1.15 Gatherer-Hunters (GHs)

As we said: 99,5 % of the time of our kind our ancestors were gatherer-hunters, and essentially we have retained the gatherer-hunter nature of harmony and peacefulness.

Today most primitive societies are horticulturalist. We see a sharp distinction between the ancestral GH-behavior (equality between the sexes and the generations, complete absence of exercise of power, in short ‘noble savage’-behavior) and the interpersonal relationships of humans since the overpopulation situation changed human behavior.

The best short-term we may use here for cultures showing this more recent behavior is AGR, as this suggests both aggression and agriculture.

Horticulturalists slash and burn a field in the jungle where they grow sweet potatoes or plantains, and usually live in longhouses or shabonos. For some months each year, they happily take up their old gathering/hunting life, but most of the time they need to guard their village against hostile neighbors. War makes men important. AGRs are what becomes of GHs in an overpopulation situation.

Today there are scarcely people who still live as pure GHs. Even in the most remote territories the economic life has changed; even people who see themselves as GHs, do part-time farm work, keep some cattle or have some additional form of income. But in their child-rearing and communal lifestyle they still keep their old GH-tradition as a valuable heritage, and are proud of it.

The first anthropologist who studied the life of GH-people in comparison with the life of horticulturalists and primitive farmers was Hugh Brody.[1] To give an impression of the GH-mentality, here are some quotes from of his book The other side of Eden (London, 2001):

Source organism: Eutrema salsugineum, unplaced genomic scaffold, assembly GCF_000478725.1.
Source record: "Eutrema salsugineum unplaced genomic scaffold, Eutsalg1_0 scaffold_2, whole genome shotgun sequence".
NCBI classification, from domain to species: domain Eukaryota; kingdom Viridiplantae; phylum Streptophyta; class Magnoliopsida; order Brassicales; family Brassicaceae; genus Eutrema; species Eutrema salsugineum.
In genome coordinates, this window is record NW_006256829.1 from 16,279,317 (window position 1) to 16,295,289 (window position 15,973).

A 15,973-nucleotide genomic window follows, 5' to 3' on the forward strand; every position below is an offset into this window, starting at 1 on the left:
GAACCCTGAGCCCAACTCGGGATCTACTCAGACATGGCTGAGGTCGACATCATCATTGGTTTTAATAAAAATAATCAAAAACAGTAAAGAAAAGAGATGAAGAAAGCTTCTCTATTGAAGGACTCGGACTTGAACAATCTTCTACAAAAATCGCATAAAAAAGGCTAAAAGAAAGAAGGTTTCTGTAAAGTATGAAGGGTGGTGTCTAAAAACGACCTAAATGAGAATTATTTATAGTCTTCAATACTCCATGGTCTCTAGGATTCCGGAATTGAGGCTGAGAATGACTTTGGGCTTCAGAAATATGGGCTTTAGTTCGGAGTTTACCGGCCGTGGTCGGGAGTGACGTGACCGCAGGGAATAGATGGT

In a tent made from hides – but it can also be an igloo or a government’s prefab – the baby awakes. She is taken up, cuddled, breast-fed, and people are talking to her: she hears the voices of people in the room. Above all the familiar voice of her mother who says she’s drinking fine. It is her own decision if and when she drinks or stops drinking. The sounds of voices are reassuring to her. When she dozes off after drinking, she goes in mothers amautik, the baby carrier that is part of the parka, against mothers back. The mother senses by the baby’s movements when her child must relieve herself; then she takes the baby and holds her above a proper place, talking in a cheerful tone. While wiping her clean, mother says: “Now you’re done again my fatty, my darling.”

Grandfather comes near for a while and says, with his face close to hers: “Dear little wife of mine! You are my little wife? Yes, you are!” The mother smiles and holds her daughter up: “Mother? Yes, you are my mother!” Because the baby was born shortly after the passing away of her grandmother, she is seen as the atiq, the ghost of her grandma, and she has inherited her grandmother’s name too. Though all babies are cherished, an atiq is extra loved and adored as an obvious link in the chain of generations.

Babies are treated with respect – like everybody is treated with respect. Babies get all they want. They may sleep when they want, they never are brushed off because babies can never do something wrong[2].

From the beginning of their life children listen to stories. Nothing is concealed for the child: it picks up only what it can handle. Grandfather tells of the creation of the sea mammals, the principal prey of the Inuit. Stories with all sexual and bloody details, and mysteries. The children listen as long as they want, often hearing the same stories repeated, growing up with them. They see how adults respect each other and that everybody has her/his special abilities and tasks. They learn the names of the animals and plants effortlessly and grow up as Inuit.

All anthropologists who have studied the scarce GH-communities, report the same: notwithstanding the desert- or icy cold character of their environment, people are strikingly healthy and happy. They all interact with their children, with each other, with animals and plants in a respectful way. Nature is hard and merciless, meaning that for GHs, existence itself is precarious. On awakening, you will not know for sure whether you will find something to eat that day. But for them and their ancestors, even for their animal ancestors, it had always been that way.